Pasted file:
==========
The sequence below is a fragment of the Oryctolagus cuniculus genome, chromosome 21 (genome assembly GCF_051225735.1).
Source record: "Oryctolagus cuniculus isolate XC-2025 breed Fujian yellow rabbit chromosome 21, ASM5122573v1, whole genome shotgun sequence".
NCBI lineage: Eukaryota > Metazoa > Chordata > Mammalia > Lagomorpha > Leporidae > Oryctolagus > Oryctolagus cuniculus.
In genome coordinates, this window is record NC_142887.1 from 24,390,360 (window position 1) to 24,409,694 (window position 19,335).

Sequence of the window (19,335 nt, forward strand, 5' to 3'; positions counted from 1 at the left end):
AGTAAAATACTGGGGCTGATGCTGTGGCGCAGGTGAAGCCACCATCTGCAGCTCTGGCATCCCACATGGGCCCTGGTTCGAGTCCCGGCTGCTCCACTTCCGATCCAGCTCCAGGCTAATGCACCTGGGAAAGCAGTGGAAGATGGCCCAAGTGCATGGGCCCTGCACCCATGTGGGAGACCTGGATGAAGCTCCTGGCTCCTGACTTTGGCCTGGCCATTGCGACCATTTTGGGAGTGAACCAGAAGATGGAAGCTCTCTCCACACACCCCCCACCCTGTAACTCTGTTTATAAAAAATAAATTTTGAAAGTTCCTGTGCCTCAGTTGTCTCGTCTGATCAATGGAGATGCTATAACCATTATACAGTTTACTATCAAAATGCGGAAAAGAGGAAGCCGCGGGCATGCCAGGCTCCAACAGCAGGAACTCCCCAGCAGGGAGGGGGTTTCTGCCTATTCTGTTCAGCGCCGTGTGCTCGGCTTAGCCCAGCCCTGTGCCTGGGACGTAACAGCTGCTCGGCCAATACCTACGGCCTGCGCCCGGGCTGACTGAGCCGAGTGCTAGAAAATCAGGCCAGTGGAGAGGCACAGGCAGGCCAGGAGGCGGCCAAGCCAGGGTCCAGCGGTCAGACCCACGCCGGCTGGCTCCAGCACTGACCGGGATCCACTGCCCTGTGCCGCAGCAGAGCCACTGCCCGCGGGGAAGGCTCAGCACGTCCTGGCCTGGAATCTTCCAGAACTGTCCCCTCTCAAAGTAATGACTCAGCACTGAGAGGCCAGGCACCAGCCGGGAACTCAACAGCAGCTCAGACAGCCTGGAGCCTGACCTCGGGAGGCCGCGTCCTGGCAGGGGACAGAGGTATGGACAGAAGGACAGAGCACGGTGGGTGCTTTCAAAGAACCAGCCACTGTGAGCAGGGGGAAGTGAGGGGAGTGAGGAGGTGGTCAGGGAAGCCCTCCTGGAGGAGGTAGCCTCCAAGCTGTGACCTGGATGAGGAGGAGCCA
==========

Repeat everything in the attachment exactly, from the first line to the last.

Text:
The sequence below is a fragment of the Oryctolagus cuniculus genome, chromosome 21 (genome assembly GCF_051225735.1).
Source record: "Oryctolagus cuniculus isolate XC-2025 breed Fujian yellow rabbit chromosome 21, ASM5122573v1, whole genome shotgun sequence".
NCBI lineage: Eukaryota > Metazoa > Chordata > Mammalia > Lagomorpha > Leporidae > Oryctolagus > Oryctolagus cuniculus.
In genome coordinates, this window is record NC_142887.1 from 24,390,360 (window position 1) to 24,409,694 (window position 19,335).

Sequence of the window (19,335 nt, forward strand, 5' to 3'; positions counted from 1 at the left end):
AGTAAAATACTGGGGCTGATGCTGTGGCGCAGGTGAAGCCACCATCTGCAGCTCTGGCATCCCACATGGGCCCTGGTTCGAGTCCCGGCTGCTCCACTTCCGATCCAGCTCCAGGCTAATGCACCTGGGAAAGCAGTGGAAGATGGCCCAAGTGCATGGGCCCTGCACCCATGTGGGAGACCTGGATGAAGCTCCTGGCTCCTGACTTTGGCCTGGCCATTGCGACCATTTTGGGAGTGAACCAGAAGATGGAAGCTCTCTCCACACACCCCCCACCCTGTAACTCTGTTTATAAAAAATAAATTTTGAAAGTTCCTGTGCCTCAGTTGTCTCGTCTGATCAATGGAGATGCTATAACCATTATACAGTTTACTATCAAAATGCGGAAAAGAGGAAGCCGCGGGCATGCCAGGCTCCAACAGCAGGAACTCCCCAGCAGGGAGGGGGTTTCTGCCTATTCTGTTCAGCGCCGTGTGCTCGGCTTAGCCCAGCCCTGTGCCTGGGACGTAACAGCTGCTCGGCCAATACCTACGGCCTGCGCCCGGGCTGACTGAGCCGAGTGCTAGAAAATCAGGCCAGTGGAGAGGCACAGGCAGGCCAGGAGGCGGCCAAGCCAGGGTCCAGCGGTCAGACCCACGCCGGCTGGCTCCAGCACTGACCGGGATCCACTGCCCTGTGCCGCAGCAGAGCCACTGCCCGCGGGGAAGGCTCAGCACGTCCTGGCCTGGAATCTTCCAGAACTGTCCCCTCTCAAAGTAATGACTCAGCACTGAGAGGCCAGGCACCAGCCGGGAACTCAACAGCAGCTCAGACAGCCTGGAGCCTGACCTCGGGAGGCCGCGTCCTGGCAGGGGACAGAGGTATGGACAGAAGGACAGAGCACGGTGGGTGCTTTCAAAGAACCAGCCACTGTGAGCAGGGGGAAGTGAGGGGAGTGAGGAGGTGGTCAGGGAAGCCCTCCTGGAGGAGGTAGCCTCCAAGCTGTGACCTGGATGAGGAGGAGCCA